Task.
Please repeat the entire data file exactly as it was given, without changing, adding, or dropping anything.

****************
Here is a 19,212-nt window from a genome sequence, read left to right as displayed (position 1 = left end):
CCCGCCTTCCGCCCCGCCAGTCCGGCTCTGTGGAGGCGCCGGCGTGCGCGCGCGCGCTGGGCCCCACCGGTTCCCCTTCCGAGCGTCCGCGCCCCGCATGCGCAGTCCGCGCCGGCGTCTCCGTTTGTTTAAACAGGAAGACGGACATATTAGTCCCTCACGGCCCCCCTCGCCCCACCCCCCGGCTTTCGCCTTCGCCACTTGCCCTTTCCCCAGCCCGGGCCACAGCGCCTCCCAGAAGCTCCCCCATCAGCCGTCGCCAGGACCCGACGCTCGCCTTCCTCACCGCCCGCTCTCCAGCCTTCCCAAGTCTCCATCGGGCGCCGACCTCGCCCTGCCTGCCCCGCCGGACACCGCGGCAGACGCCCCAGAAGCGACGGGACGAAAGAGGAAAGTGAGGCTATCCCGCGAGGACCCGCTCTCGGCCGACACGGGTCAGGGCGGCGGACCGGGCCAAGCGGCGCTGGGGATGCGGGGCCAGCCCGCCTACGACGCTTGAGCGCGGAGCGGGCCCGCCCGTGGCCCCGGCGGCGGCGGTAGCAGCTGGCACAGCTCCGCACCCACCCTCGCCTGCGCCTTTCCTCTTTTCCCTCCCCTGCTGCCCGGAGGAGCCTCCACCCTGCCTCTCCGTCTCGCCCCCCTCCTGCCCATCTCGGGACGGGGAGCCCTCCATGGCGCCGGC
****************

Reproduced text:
Here is a 19,212-nt window from a genome sequence, read left to right as displayed (position 1 = left end):
CCCGCCTTCCGCCCCGCCAGTCCGGCTCTGTGGAGGCGCCGGCGTGCGCGCGCGCGCTGGGCCCCACCGGTTCCCCTTCCGAGCGTCCGCGCCCCGCATGCGCAGTCCGCGCCGGCGTCTCCGTTTGTTTAAACAGGAAGACGGACATATTAGTCCCTCACGGCCCCCCTCGCCCCACCCCCCGGCTTTCGCCTTCGCCACTTGCCCTTTCCCCAGCCCGGGCCACAGCGCCTCCCAGAAGCTCCCCCATCAGCCGTCGCCAGGACCCGACGCTCGCCTTCCTCACCGCCCGCTCTCCAGCCTTCCCAAGTCTCCATCGGGCGCCGACCTCGCCCTGCCTGCCCCGCCGGACACCGCGGCAGACGCCCCAGAAGCGACGGGACGAAAGAGGAAAGTGAGGCTATCCCGCGAGGACCCGCTCTCGGCCGACACGGGTCAGGGCGGCGGACCGGGCCAAGCGGCGCTGGGGATGCGGGGCCAGCCCGCCTACGACGCTTGAGCGCGGAGCGGGCCCGCCCGTGGCCCCGGCGGCGGCGGTAGCAGCTGGCACAGCTCCGCACCCACCCTCGCCTGCGCCTTTCCTCTTTTCCCTCCCCTGCTGCCCGGAGGAGCCTCCACCCTGCCTCTCCGTCTCGCCCCCCTCCTGCCCATCTCGGGACGGGGAGCCCTCCATGGCGCCGGC